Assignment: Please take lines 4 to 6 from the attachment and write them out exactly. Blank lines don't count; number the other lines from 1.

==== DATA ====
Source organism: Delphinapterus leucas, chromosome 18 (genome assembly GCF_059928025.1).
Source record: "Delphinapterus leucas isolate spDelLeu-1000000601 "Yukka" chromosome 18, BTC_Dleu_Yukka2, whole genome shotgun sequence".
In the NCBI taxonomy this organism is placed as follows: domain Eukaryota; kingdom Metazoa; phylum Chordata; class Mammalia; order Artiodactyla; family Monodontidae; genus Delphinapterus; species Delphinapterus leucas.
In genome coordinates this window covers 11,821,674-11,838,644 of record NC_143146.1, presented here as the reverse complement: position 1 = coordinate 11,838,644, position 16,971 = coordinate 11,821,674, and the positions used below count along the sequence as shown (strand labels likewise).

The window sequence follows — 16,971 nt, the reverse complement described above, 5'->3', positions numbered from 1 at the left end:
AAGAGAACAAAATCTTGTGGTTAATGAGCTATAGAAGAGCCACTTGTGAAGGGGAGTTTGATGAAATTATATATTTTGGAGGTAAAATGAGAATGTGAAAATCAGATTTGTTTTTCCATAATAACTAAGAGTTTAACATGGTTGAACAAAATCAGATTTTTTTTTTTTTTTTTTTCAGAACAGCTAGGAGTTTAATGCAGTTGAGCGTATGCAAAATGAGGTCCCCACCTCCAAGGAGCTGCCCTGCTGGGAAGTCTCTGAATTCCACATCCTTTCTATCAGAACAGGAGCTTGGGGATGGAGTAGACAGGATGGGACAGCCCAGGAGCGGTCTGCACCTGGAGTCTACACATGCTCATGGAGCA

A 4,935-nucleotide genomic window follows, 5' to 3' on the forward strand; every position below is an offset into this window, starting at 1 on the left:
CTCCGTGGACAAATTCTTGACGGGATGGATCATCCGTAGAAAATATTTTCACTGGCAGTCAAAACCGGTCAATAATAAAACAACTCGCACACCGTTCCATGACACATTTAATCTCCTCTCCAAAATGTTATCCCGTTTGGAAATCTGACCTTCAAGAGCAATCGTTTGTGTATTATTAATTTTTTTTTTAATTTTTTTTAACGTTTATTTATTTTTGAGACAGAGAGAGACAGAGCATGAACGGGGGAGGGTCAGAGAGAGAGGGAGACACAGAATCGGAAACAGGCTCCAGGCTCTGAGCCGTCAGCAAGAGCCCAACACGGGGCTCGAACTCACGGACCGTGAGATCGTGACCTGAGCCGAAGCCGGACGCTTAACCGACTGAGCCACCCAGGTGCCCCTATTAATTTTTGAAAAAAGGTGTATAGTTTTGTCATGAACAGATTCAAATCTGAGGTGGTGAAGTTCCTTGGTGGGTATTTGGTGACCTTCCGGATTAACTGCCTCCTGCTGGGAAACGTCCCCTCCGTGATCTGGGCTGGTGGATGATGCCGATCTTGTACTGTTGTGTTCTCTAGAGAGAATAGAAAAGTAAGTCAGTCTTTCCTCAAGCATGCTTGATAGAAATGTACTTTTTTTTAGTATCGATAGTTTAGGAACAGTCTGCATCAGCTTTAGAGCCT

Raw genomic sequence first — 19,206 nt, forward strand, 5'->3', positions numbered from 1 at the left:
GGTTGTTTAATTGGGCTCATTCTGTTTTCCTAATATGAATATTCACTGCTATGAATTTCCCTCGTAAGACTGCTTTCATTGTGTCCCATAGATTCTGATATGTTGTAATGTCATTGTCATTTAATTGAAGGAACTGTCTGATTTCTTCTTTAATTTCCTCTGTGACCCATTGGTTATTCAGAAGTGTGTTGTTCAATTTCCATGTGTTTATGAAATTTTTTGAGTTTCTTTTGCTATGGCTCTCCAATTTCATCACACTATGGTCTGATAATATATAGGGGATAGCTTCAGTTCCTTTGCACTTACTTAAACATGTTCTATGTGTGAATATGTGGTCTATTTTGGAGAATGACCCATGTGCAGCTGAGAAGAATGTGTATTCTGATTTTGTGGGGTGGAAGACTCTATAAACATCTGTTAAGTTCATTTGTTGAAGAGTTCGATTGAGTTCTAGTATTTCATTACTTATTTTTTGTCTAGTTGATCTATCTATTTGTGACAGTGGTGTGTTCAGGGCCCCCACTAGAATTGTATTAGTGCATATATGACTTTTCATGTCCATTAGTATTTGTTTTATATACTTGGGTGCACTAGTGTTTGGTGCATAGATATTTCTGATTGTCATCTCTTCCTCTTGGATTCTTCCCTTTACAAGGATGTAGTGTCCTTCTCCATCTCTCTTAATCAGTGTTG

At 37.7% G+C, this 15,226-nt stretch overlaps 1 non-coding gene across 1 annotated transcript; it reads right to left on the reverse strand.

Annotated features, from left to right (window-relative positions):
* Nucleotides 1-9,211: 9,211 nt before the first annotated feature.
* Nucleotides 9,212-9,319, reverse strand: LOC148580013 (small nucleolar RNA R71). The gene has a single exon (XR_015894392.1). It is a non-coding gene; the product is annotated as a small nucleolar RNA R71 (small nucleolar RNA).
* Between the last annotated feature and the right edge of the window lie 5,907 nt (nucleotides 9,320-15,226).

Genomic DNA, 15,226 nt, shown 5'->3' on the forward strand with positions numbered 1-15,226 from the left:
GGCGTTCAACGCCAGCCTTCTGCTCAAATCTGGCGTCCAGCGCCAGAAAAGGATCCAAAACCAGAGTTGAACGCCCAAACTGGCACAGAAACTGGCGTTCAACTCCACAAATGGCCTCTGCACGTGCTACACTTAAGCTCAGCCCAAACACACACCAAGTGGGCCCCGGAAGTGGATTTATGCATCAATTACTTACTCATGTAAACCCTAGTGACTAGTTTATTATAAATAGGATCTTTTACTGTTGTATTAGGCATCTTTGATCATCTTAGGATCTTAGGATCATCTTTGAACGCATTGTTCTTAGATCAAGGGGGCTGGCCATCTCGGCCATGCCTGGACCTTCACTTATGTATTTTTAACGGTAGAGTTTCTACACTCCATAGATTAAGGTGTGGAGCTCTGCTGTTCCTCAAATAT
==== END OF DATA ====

In genome coordinates this window covers 11,821,674-11,838,644 of record NC_143146.1, presented here as the reverse complement: position 1 = coordinate 11,838,644, position 16,971 = coordinate 11,821,674, and the positions used below count along the sequence as shown (strand labels likewise).

The window sequence follows — 16,971 nt, the reverse complement described above, 5'->3', positions numbered from 1 at the left end:
AAGAGAACAAAATCTTGTGGTTAATGAGCTATAGAAGAGCCACTTGTGAAGGGGAGTTTGATGAAATTATATATTTTGGAGGTAAAATGAGAATGTGAAAATCAGATTTGTTTTTCCATAATAACTAAGAGTTTAACATGGTTGAACAAAATCAGATTTTTTTTTTTTTTTTTTTCAGAACAGCTAGGAGTTTAATGCAGTTGAGCGTATGCAAAATGAGGTCCCCACCTCCAAGGAGCTGCCCTGCTGGGAAGTCTCTGAATTCCACATCCTTTCTATCAGAACAGGAGCTTGGGGATGGAGTAGACAGGATGGGACAGCCCAGGAGCGGTCTGCACCTGGAGTCTACACATGCTCATGGAGCA